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For most people, one of the hardest thing to understand about the Holocaust is how 6 million Jews and 5 million other undesirables (Gypsies, homosexuals, mentally retarded people and so on) were slaughtered without much of a fight. But thinking that way is reducing a complex moment in history. One critical thing most movies about this horrible period of the 20th century fail to convey is how isolating, demeaning, cruel and deceptive the world turned on all those people in Europe for so many years. It is hard to imagine anyone fighting back when you feel there is simply no hope left and thousands and thousands are murdered around you every day without anyone else caring.
Based on the Literature Nobel-prize winning autobiographical novel from Imre Kertesz (which he adapted himself for the film), the film focuses on Hungarian 14-year-old Gyorgy who is yanked out of his innocent life and thrown into labor camps and finally into death camps. The movie takes a very different approach with regards to the Holocaust in that is focuses on the great deception itself, how so many Jews simply could not believe that the worst was about to happen to them and how even after the war, those who managed to not be rounded up were so often in complete disbelief still. Then the film focuses on Gyorgy and his incredible survival tale amidst an environment that simply puts Hell to shame. Instead of the usual blood and guts point of view, we see how so many people were so systematically and unrelentingly dehumanized, as if the ultimate reward for Germans and Poles and many of the accomplices of this terrible act was more to break spirits and have their victims completely lose hope, rather than mechanically exterminate them as is often portrayed.
This is very critical because it shows the Holocaust very subtilely more as a sadistic and evil endeavor of enormous proportions rather than a mechanical extermination which is the position many people tend to take. The film shows that instead of being no better than cattle, all those Jews in camps were in fact in a daily fight to keep their dignity in the middle of all those horrors, and remain human and true to their faith to the last minute, which obviously attracted even more anger and violence in reprisal from their persecutors bent on breaking them. It is an important lesson.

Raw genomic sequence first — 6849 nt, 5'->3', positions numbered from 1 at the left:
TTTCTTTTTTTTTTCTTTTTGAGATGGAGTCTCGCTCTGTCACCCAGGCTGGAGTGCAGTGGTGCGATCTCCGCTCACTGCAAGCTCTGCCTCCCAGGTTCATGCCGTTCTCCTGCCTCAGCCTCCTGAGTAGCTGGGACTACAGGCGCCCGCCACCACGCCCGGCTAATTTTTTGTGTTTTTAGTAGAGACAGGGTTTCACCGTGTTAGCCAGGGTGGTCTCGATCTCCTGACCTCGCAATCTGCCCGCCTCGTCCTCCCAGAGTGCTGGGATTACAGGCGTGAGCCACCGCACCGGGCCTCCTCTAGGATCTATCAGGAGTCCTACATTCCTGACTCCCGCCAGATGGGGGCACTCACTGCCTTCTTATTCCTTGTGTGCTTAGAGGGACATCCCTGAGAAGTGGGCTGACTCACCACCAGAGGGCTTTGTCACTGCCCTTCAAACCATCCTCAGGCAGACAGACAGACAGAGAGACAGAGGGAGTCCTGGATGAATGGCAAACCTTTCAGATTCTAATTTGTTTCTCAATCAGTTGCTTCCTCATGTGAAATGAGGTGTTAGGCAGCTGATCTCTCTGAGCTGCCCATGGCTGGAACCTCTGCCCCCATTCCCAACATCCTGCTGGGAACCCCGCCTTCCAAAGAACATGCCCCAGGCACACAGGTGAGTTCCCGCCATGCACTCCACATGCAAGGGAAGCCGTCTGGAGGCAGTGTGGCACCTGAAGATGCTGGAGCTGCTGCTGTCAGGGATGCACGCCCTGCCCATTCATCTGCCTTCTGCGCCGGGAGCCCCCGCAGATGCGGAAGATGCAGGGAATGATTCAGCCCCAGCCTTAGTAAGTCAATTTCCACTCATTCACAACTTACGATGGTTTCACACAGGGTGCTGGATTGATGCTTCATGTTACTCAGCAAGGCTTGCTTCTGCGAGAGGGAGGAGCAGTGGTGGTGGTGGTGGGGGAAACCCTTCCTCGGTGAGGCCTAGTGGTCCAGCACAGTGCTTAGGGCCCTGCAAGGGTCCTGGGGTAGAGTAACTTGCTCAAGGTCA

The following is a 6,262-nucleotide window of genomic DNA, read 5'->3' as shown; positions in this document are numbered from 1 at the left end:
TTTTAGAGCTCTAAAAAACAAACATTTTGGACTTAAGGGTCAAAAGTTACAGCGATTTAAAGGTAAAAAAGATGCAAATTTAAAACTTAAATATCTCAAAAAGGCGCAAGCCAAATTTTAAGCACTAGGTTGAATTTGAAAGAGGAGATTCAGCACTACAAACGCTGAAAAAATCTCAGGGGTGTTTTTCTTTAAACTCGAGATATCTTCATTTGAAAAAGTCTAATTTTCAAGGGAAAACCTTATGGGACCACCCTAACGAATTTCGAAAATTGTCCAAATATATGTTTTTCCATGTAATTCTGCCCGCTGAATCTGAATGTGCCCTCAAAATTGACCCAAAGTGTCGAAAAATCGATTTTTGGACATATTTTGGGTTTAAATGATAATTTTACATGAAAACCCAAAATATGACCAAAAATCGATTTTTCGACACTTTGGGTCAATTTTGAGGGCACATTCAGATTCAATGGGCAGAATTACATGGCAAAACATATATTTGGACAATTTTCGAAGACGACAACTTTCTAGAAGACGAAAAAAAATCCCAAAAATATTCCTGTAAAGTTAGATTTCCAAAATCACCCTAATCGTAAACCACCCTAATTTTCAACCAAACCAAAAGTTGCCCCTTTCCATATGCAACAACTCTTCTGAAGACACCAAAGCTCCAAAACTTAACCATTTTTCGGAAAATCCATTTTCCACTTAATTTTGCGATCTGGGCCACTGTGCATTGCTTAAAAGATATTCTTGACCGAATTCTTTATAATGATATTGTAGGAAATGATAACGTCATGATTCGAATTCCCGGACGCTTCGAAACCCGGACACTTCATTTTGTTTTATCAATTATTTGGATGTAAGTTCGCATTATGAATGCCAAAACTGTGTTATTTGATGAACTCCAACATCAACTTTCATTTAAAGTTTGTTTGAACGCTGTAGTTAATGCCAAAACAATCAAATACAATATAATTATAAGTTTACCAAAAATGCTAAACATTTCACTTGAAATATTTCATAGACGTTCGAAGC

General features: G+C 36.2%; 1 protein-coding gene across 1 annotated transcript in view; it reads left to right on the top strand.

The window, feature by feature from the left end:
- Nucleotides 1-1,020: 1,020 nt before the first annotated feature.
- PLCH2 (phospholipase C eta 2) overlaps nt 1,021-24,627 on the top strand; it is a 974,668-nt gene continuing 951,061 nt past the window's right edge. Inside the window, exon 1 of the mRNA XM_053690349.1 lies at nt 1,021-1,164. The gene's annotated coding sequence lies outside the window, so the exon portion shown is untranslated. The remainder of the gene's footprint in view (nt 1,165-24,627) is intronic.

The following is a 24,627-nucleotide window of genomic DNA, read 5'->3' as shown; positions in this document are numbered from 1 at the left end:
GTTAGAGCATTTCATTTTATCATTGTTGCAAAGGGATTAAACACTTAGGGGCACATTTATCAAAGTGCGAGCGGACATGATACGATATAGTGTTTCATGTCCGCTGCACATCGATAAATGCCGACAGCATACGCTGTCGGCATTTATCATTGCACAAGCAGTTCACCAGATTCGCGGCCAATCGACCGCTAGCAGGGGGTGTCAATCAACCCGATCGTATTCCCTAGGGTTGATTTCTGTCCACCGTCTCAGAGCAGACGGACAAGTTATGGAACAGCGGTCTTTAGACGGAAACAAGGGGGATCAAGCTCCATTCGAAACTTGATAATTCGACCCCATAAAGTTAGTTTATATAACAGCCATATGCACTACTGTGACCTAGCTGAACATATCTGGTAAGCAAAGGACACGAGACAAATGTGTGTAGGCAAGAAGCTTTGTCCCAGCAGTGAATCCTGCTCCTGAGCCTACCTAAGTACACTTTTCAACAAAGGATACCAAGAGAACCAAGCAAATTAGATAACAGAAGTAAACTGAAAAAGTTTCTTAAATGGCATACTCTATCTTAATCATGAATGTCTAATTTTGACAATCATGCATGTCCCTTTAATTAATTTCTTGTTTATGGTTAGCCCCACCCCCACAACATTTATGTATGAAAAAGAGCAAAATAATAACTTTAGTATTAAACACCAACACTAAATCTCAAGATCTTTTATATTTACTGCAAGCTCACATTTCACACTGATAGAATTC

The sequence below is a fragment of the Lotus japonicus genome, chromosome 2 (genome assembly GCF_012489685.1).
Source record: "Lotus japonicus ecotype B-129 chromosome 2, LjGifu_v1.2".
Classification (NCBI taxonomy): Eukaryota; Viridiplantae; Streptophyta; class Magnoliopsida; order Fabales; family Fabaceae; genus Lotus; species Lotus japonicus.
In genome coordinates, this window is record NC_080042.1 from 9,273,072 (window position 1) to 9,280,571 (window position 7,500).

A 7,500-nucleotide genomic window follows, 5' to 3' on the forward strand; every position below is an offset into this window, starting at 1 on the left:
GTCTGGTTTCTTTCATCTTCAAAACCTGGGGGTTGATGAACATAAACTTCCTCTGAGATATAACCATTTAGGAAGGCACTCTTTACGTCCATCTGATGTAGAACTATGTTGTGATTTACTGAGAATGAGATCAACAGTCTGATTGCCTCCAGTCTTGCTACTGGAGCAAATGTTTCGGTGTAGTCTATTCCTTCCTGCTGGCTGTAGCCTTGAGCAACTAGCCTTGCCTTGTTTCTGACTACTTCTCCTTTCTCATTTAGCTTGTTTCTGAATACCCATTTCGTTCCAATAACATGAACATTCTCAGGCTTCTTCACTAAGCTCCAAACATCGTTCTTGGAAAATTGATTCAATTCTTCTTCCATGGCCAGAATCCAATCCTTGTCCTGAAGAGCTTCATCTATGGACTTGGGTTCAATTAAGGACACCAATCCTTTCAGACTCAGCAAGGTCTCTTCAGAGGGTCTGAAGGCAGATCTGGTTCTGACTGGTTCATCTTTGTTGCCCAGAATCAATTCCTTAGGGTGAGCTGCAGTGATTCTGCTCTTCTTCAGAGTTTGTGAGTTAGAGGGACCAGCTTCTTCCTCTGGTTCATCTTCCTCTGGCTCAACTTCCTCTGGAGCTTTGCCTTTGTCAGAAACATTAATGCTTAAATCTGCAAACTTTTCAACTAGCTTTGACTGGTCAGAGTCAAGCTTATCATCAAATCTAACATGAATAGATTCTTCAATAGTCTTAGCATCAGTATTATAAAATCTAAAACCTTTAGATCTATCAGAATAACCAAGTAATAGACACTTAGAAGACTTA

Technically, this Hungarian film is surprisingly well done, with impressive cinematography and art direction that gives an all too realistic look and feel to the film. The performances are incredible, especially from real-life 14-year-old Marcell Nagy. Some scenes in the movie are so incredibly difficult that is it astonishing that this boy delivered such a deep and mature performance. The only blemish is surprisingly the score from master Ennio Morricone. The music in this film is sometimes so melodramatic with inappropriate lyrical voices hitting a few high notes that it distracts from the authentic drama on display. The music also lacked any discernable eastern-European tone which gave the film a strange disconnected mood at time. All in all, it was out of place average Morricone and that truly brought the film down one notch for me unfortunately.
This is a powerful, graphic and depressing film that depicts the Holocaust in a novel way and subtilely shows how Jews thought back by keeping their dignity all the way through their last moment, how they supported one another, and how their persecutors were more in the business of torture, dehumanization and thorough sadistic deception than in a simple mechanized business of extermination. Imre Kertész retains a very honest and strong, yet optimistic, position even after all he went through, and provides a unique first-person account of a time many of us can't even fathom in our worst dreams today.
- Laurent Hasson